Martian Ionosphere: A Component Due to Solar Protons

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Science  06 Oct 1967:
Vol. 158, Issue 3797, pp. 110-112
DOI: 10.1126/science.158.3797.110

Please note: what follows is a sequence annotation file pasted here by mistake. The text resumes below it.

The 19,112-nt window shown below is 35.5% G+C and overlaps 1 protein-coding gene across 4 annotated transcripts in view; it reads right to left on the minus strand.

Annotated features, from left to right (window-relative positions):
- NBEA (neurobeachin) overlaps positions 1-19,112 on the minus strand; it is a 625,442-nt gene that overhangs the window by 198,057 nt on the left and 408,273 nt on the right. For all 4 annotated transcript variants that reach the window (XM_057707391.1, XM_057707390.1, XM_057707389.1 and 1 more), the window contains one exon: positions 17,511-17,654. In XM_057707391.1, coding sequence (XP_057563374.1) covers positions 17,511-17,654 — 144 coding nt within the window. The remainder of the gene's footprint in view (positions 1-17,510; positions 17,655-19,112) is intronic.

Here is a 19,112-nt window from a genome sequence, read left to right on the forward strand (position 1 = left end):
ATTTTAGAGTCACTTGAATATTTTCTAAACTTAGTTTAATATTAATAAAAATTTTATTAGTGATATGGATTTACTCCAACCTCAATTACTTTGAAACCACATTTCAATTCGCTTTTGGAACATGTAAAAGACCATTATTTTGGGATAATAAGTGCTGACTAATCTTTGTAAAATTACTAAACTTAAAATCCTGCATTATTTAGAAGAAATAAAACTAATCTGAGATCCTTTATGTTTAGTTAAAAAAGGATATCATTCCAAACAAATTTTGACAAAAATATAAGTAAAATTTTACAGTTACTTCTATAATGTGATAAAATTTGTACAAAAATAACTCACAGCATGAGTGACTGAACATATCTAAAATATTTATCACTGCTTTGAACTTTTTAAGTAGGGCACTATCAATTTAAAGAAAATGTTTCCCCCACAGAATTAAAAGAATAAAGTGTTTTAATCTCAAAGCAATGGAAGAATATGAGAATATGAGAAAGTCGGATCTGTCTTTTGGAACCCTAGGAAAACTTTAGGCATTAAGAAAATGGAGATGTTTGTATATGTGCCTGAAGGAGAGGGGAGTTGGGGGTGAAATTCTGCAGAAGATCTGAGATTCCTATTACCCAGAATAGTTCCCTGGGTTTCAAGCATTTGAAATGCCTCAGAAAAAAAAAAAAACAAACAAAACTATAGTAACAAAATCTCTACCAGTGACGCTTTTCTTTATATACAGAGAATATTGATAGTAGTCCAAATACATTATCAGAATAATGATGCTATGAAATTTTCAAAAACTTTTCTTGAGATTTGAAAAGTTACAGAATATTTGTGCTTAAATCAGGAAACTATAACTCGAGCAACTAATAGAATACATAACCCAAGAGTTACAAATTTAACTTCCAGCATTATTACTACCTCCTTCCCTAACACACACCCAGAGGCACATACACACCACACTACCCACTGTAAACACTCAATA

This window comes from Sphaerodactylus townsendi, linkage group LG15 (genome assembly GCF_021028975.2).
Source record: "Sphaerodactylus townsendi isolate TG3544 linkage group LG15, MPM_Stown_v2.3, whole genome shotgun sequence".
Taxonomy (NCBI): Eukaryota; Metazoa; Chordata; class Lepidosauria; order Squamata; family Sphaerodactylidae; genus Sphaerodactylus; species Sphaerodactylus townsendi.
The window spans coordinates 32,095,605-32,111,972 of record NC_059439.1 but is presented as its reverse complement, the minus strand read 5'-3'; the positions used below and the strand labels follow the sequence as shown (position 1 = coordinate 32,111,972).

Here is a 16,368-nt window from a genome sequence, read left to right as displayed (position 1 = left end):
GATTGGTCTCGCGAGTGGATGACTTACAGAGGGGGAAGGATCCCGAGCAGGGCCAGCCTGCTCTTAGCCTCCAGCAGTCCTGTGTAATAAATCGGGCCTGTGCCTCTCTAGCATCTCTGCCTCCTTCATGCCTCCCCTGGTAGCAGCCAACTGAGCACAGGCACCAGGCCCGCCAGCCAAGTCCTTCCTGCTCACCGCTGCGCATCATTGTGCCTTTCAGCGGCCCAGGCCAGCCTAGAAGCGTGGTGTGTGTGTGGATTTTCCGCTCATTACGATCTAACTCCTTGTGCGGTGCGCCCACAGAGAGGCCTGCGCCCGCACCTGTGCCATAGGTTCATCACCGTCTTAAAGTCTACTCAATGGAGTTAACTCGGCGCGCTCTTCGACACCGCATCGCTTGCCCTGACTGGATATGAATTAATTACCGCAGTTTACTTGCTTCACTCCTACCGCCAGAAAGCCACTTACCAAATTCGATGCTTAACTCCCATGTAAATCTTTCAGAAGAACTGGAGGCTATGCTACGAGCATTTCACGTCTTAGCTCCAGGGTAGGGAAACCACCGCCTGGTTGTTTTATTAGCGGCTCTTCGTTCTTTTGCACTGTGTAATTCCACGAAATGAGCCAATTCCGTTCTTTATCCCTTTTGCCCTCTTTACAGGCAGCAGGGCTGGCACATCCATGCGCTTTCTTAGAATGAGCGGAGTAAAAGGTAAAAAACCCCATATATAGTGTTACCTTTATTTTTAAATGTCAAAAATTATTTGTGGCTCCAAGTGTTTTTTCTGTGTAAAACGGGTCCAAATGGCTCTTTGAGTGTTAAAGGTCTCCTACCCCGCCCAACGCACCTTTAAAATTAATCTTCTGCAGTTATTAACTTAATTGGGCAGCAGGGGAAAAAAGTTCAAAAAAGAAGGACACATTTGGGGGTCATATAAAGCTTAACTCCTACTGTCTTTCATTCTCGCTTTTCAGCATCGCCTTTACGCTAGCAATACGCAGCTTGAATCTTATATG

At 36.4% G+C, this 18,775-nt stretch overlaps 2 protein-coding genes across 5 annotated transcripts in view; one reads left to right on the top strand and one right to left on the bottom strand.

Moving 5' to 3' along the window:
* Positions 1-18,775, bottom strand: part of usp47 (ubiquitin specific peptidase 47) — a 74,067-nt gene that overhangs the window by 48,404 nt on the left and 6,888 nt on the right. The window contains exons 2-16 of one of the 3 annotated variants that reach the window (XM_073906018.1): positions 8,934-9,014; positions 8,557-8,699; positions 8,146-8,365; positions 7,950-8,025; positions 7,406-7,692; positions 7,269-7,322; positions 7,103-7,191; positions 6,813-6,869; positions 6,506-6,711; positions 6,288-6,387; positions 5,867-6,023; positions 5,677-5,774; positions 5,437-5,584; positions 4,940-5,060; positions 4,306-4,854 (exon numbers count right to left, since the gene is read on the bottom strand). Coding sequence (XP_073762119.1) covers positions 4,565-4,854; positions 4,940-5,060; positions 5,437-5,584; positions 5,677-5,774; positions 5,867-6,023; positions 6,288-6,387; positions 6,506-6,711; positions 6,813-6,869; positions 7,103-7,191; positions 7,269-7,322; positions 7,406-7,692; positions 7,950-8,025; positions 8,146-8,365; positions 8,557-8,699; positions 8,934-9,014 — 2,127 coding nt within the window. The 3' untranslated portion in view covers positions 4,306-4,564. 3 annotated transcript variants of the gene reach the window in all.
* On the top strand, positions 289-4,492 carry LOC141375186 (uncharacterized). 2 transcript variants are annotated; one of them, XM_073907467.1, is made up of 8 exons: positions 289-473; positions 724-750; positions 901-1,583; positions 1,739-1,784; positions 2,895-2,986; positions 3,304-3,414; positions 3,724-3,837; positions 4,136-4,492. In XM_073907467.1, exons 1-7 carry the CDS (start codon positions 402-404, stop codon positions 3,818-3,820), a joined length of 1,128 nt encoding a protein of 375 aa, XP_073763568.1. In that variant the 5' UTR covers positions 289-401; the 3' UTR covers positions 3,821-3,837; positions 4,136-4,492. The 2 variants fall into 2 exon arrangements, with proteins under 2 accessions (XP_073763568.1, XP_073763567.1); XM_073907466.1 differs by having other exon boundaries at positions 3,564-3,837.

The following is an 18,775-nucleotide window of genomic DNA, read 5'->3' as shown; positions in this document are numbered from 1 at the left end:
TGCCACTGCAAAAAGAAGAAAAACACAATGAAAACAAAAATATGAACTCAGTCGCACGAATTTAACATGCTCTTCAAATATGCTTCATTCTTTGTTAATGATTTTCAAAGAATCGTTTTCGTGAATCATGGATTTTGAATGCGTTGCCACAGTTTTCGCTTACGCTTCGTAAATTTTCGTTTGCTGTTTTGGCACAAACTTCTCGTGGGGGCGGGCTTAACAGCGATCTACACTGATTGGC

The small magnetic field strength observed near Mars by Mariner IV suggests that protons from the solar wind may enter the Martian atmosphere and produce ionization in addition to that produced by ultraviolet light and x-rays. It is found that solar protons produce a thin ionized layer at a rate of the order of 3 x 103 per cubic centimeter per second at a depth corresponding to the F1 region in the terrestrial atmosphere. Unless the effective recombinative coefficient is very large (greater than 10-5 centimeter cubed per second) or unless unusual diffusion effects are present, this layer should have been detected by Mariner IV, and therefore must be present in one of the observed ionized regions. Because of its very compact shape, the subsidiary maximum near 95 kilometers discovered in the Mariner-IV occultation experiment may be the proton ionization peak. If so, the major 120-kilometer maximum is an F2 layer. Distinction between photon and proton ionization regions can be made by microwave occultation experiments aboard planetary orbiters.